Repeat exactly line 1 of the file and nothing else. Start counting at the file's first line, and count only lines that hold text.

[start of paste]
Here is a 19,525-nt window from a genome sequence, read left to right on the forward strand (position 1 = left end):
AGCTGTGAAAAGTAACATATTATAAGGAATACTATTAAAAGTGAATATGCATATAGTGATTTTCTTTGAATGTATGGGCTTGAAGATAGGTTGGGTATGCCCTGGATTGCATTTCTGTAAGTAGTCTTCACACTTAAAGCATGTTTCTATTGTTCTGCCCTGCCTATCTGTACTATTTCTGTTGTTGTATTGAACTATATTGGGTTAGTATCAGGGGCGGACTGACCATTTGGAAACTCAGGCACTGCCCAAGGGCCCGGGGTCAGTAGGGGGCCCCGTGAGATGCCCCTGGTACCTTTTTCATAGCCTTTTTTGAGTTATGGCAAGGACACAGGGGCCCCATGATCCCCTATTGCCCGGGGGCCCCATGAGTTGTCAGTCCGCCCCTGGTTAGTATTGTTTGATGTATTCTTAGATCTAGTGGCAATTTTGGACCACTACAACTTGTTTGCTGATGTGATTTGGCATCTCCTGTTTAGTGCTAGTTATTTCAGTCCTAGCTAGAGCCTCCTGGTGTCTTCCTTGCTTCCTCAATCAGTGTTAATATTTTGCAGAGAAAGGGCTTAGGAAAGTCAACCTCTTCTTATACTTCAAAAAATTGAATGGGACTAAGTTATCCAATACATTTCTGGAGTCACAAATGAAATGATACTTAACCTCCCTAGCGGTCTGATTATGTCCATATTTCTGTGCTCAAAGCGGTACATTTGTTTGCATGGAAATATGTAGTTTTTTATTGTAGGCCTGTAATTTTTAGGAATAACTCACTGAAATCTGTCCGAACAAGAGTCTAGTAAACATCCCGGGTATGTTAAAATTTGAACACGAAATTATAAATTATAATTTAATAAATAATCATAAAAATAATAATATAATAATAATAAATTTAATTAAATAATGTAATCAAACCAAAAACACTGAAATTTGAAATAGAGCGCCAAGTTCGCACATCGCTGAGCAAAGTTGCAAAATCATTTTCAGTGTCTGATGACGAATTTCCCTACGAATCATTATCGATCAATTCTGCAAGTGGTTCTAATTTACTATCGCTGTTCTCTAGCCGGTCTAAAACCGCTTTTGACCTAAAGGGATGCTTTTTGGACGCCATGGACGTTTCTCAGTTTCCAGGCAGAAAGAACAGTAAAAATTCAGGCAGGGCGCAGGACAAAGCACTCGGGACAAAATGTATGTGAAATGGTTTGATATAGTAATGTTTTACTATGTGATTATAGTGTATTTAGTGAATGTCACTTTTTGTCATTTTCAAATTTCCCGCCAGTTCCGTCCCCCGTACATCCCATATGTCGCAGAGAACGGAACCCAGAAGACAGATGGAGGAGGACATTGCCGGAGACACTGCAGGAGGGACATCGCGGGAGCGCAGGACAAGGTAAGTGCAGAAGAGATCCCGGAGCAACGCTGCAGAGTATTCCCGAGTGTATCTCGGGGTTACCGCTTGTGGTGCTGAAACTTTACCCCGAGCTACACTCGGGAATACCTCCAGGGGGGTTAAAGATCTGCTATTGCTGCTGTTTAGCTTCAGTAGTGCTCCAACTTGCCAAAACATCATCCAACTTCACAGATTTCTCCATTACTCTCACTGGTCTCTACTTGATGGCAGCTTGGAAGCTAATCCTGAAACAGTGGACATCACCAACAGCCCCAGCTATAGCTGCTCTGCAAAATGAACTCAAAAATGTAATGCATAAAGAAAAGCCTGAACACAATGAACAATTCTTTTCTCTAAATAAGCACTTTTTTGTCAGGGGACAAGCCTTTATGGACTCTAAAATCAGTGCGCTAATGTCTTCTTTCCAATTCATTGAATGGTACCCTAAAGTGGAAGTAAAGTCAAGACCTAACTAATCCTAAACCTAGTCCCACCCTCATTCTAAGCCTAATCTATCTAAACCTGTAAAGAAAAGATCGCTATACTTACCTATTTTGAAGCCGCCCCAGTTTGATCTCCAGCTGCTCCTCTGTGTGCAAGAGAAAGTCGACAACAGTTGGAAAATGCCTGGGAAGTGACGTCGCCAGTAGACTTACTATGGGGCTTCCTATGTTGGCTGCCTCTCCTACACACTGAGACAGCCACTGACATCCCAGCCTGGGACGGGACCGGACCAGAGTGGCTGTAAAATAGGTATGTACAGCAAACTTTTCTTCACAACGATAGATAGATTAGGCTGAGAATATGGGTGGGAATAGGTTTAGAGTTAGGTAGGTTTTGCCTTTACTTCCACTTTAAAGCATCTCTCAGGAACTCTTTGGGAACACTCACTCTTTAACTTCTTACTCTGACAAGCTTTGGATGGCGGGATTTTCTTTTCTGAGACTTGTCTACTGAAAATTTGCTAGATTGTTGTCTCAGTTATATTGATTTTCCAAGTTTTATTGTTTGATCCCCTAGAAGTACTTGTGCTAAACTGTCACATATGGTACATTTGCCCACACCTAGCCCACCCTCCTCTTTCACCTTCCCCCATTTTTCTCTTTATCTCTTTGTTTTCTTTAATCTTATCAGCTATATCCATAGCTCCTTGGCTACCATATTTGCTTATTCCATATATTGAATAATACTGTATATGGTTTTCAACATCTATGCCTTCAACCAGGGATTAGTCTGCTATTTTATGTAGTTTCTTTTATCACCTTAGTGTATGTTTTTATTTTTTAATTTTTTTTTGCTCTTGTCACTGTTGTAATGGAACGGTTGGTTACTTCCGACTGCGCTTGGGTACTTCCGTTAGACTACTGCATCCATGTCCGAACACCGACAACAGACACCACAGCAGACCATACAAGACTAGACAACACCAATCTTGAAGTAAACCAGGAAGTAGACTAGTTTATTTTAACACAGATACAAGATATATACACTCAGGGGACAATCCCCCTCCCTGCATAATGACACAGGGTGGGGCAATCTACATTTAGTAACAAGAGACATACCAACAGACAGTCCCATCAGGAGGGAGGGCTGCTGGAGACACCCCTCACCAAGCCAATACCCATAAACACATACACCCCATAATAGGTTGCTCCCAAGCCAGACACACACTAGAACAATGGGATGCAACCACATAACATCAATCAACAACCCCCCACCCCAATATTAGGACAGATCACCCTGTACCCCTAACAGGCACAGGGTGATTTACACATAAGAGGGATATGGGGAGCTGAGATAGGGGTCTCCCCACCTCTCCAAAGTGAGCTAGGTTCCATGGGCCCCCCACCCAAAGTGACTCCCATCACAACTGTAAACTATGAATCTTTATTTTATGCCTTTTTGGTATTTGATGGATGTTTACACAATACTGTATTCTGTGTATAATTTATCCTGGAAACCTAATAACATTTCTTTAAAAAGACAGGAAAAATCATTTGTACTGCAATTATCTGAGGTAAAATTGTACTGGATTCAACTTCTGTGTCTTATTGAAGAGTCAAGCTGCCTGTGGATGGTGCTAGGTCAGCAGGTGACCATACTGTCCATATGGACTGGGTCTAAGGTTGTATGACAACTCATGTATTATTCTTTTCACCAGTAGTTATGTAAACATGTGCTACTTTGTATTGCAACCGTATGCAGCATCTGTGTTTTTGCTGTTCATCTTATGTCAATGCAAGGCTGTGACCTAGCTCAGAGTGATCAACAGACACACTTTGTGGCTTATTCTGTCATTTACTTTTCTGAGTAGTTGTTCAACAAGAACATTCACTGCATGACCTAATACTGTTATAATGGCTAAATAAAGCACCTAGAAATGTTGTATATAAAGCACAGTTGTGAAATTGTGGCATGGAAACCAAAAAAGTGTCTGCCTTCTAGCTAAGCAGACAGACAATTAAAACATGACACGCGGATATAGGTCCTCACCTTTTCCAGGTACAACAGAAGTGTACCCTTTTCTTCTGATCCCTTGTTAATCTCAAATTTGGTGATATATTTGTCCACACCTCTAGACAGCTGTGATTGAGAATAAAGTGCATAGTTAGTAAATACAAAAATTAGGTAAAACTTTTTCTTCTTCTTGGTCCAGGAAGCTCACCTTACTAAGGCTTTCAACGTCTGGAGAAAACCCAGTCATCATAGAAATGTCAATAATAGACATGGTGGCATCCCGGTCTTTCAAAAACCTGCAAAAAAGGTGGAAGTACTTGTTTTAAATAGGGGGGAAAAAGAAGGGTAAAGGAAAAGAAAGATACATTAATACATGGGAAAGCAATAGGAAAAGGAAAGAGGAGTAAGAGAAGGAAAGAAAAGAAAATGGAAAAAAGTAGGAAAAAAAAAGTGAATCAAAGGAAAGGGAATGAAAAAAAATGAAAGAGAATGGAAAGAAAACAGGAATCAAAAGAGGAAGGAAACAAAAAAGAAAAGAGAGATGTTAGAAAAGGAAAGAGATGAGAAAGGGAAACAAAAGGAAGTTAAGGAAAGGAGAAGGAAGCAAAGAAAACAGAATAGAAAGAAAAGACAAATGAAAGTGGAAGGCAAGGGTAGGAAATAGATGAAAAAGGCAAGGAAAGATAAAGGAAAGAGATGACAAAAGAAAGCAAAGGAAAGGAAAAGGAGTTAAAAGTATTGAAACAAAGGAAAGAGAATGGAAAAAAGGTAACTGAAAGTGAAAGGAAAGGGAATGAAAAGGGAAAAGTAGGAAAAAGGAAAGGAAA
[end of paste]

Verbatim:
Here is a 19,525-nt window from a genome sequence, read left to right on the forward strand (position 1 = left end):